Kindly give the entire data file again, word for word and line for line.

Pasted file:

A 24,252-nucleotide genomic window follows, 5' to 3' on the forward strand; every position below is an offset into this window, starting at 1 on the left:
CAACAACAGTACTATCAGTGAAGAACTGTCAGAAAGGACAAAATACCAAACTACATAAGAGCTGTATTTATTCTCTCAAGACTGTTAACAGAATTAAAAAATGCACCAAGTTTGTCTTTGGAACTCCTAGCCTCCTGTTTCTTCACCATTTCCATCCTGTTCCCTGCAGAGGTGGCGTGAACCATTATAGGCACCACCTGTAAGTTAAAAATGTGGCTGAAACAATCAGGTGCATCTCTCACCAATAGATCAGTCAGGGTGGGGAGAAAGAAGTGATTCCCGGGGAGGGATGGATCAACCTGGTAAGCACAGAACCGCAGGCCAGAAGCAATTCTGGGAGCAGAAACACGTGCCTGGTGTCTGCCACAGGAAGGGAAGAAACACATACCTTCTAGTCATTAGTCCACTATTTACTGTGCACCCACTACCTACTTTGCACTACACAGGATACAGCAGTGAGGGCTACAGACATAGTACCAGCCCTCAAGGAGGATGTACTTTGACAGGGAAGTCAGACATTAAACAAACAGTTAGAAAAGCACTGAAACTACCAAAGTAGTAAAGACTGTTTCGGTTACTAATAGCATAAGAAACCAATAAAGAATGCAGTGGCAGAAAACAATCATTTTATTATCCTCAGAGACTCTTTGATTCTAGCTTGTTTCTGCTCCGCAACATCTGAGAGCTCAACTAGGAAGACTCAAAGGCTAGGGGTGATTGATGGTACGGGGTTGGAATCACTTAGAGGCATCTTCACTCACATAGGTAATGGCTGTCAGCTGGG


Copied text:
A 24,252-nucleotide genomic window follows, 5' to 3' on the forward strand; every position below is an offset into this window, starting at 1 on the left:
CAACAACAGTACTATCAGTGAAGAACTGTCAGAAAGGACAAAATACCAAACTACATAAGAGCTGTATTTATTCTCTCAAGACTGTTAACAGAATTAAAAAATGCACCAAGTTTGTCTTTGGAACTCCTAGCCTCCTGTTTCTTCACCATTTCCATCCTGTTCCCTGCAGAGGTGGCGTGAACCATTATAGGCACCACCTGTAAGTTAAAAATGTGGCTGAAACAATCAGGTGCATCTCTCACCAATAGATCAGTCAGGGTGGGGAGAAAGAAGTGATTCCCGGGGAGGGATGGATCAACCTGGTAAGCACAGAACCGCAGGCCAGAAGCAATTCTGGGAGCAGAAACACGTGCCTGGTGTCTGCCACAGGAAGGGAAGAAACACATACCTTCTAGTCATTAGTCCACTATTTACTGTGCACCCACTACCTACTTTGCACTACACAGGATACAGCAGTGAGGGCTACAGACATAGTACCAGCCCTCAAGGAGGATGTACTTTGACAGGGAAGTCAGACATTAAACAAACAGTTAGAAAAGCACTGAAACTACCAAAGTAGTAAAGACTGTTTCGGTTACTAATAGCATAAGAAACCAATAAAGAATGCAGTGGCAGAAAACAATCATTTTATTATCCTCAGAGACTCTTTGATTCTAGCTTGTTTCTGCTCCGCAACATCTGAGAGCTCAACTAGGAAGACTCAAAGGCTAGGGGTGATTGATGGTACGGGGTTGGAATCACTTAGAGGCATCTTCACTCACATAGGTAATGGCTGTCAGCTGGG